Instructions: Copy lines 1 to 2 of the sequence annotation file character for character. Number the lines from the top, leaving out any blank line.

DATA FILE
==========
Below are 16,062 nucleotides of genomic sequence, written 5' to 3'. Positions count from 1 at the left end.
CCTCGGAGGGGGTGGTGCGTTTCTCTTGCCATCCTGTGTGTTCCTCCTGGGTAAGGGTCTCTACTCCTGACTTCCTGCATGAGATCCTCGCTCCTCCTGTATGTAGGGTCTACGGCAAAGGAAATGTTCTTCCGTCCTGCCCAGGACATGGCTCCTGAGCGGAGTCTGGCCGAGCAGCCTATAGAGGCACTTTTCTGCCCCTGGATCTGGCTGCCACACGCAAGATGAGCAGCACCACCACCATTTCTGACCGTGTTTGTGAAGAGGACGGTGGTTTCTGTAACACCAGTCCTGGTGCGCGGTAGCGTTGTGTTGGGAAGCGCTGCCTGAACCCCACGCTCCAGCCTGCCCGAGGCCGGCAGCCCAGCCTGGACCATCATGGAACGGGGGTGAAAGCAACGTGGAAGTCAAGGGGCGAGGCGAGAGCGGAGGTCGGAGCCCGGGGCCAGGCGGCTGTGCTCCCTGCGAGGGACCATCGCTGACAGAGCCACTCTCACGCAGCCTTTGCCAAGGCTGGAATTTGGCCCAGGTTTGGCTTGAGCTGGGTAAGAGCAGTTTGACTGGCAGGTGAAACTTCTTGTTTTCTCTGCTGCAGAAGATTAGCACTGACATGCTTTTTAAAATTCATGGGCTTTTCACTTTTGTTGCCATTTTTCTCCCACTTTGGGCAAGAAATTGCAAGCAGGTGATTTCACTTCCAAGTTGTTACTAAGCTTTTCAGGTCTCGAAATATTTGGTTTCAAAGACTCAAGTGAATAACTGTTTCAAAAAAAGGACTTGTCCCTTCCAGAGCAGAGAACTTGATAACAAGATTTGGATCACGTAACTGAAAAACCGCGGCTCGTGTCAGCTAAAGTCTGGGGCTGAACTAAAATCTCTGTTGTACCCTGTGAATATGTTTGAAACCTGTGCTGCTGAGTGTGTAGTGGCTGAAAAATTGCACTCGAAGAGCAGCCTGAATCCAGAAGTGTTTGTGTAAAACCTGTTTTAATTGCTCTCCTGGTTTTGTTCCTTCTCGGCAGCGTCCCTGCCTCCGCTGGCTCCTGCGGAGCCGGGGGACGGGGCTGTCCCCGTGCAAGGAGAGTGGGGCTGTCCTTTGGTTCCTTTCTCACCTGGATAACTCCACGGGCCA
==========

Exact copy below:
Below are 16,062 nucleotides of genomic sequence, written 5' to 3'. Positions count from 1 at the left end.
CCTCGGAGGGGGTGGTGCGTTTCTCTTGCCATCCTGTGTGTTCCTCCTGGGTAAGGGTCTCTACTCCTGACTTCCTGCATGAGATCCTCGCTCCTCCTGTATGTAGGGTCTACGGCAAAGGAAATGTTCTTCCGTCCTGCCCAGGACATGGCTCCTGAGCGGAGTCTGGCCGAGCAGCCTATAGAGGCACTTTTCTGCCCCTGGATCTGGCTGCCACACGCAAGATGAGCAGCACCACCACCATTTCTGACCGTGTTTGTGAAGAGGACGGTGGTTTCTGTAACACCAGTCCTGGTGCGCGGTAGCGTTGTGTTGGGAAGCGCTGCCTGAACCCCACGCTCCAGCCTGCCCGAGGCCGGCAGCCCAGCCTGGACCATCATGGAACGGGGGTGAAAGCAACGTGGAAGTCAAGGGGCGAGGCGAGAGCGGAGGTCGGAGCCCGGGGCCAGGCGGCTGTGCTCCCTGCGAGGGACCATCGCTGACAGAGCCACTCTCACGCAGCCTTTGCCAAGGCTGGAATTTGGCCCAGGTTTGGCTTGAGCTGGGTAAGAGCAGTTTGACTGGCAGGTGAAACTTCTTGTTTTCTCTGCTGCAGAAGATTAGCACTGACATGCTTTTTAAAATTCATGGGCTTTTCACTTTTGTTGCCATTTTTCTCCCACTTTGGGCAAGAAATTGCAAGCAGGTGATTTCACTTCCAAGTTGTTACTAAGCTTTTCAGGTCTCGAAATATTTGGTTTCAAAGACTCAAGTGAATAACTGTTTCAAAAAAAGGACTTGTCCCTTCCAGAGCAGAGAACTTGATAACAAGATTTGGATCACGTAACTGAAAAACCGCGGCTCGTGTCAGCTAAAGTCTGGGGCTGAACTAAAATCTCTGTTGTACCCTGTGAATATGTTTGAAACCTGTGCTGCTGAGTGTGTAGTGGCTGAAAAATTGCACTCGAAGAGCAGCCTGAATCCAGAAGTGTTTGTGTAAAACCTGTTTTAATTGCTCTCCTGGTTTTGTTCCTTCTCGGCAGCGTCCCTGCCTCCGCTGGCTCCTGCGGAGCCGGGGGACGGGGCTGTCCCCGTGCAAGGAGAGTGGGGCTGTCCTTTGGTTCCTTTCTCACCTGGATAACTCCACGGGCCA